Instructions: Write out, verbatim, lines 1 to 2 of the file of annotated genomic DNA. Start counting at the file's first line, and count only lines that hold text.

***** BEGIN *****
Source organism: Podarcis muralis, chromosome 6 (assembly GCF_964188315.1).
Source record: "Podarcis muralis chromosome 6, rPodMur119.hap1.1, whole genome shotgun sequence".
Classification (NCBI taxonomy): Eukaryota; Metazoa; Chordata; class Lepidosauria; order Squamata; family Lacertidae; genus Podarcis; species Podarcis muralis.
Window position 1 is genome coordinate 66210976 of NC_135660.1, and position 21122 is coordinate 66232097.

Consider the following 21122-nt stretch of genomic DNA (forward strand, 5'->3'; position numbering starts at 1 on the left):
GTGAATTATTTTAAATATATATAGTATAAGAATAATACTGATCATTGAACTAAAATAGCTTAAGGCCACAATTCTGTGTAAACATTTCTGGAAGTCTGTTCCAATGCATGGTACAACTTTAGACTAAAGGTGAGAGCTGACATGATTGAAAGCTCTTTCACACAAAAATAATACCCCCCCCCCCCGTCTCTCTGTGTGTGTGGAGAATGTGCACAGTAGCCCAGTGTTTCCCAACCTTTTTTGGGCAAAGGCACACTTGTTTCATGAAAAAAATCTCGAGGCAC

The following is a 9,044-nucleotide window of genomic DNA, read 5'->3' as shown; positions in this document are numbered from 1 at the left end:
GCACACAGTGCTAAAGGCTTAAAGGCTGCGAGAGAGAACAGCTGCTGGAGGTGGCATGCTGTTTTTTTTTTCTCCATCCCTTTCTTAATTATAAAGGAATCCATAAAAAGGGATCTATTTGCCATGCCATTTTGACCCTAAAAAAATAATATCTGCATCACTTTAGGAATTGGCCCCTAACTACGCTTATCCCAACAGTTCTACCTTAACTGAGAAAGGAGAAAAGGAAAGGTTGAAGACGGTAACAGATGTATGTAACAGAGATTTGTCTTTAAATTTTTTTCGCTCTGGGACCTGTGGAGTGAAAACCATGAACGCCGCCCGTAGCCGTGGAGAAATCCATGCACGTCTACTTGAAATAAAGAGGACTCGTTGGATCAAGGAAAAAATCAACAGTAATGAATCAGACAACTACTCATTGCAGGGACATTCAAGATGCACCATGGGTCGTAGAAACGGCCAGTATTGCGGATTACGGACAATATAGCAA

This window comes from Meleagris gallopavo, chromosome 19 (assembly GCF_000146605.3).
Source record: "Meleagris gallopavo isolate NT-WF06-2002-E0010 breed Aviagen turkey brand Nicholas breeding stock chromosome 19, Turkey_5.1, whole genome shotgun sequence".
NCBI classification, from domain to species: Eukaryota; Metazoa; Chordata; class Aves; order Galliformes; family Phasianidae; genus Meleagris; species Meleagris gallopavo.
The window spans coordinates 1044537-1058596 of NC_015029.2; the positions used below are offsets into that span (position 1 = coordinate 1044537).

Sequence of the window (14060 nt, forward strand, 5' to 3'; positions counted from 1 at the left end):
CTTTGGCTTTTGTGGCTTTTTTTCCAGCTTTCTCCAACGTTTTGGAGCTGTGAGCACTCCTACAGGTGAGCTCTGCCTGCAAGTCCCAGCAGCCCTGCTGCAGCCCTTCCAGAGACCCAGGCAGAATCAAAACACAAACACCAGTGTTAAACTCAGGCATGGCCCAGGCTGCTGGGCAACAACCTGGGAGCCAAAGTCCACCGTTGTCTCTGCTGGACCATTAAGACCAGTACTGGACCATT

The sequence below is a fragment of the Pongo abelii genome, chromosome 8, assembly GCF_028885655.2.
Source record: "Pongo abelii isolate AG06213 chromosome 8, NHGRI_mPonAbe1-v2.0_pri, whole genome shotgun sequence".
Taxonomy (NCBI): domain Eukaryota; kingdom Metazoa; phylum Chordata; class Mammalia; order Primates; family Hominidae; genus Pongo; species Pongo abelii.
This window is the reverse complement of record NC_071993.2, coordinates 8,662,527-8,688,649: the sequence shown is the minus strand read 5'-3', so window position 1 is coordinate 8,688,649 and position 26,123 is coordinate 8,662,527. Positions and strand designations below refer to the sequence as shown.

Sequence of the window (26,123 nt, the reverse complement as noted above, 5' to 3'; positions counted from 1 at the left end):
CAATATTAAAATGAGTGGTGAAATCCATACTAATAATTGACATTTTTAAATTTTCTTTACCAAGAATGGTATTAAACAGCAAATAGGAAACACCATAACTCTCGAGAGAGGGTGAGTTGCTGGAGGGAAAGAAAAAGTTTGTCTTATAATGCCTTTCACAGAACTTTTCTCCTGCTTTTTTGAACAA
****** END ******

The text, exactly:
Source organism: Podarcis muralis, chromosome 6 (assembly GCF_964188315.1).
Source record: "Podarcis muralis chromosome 6, rPodMur119.hap1.1, whole genome shotgun sequence".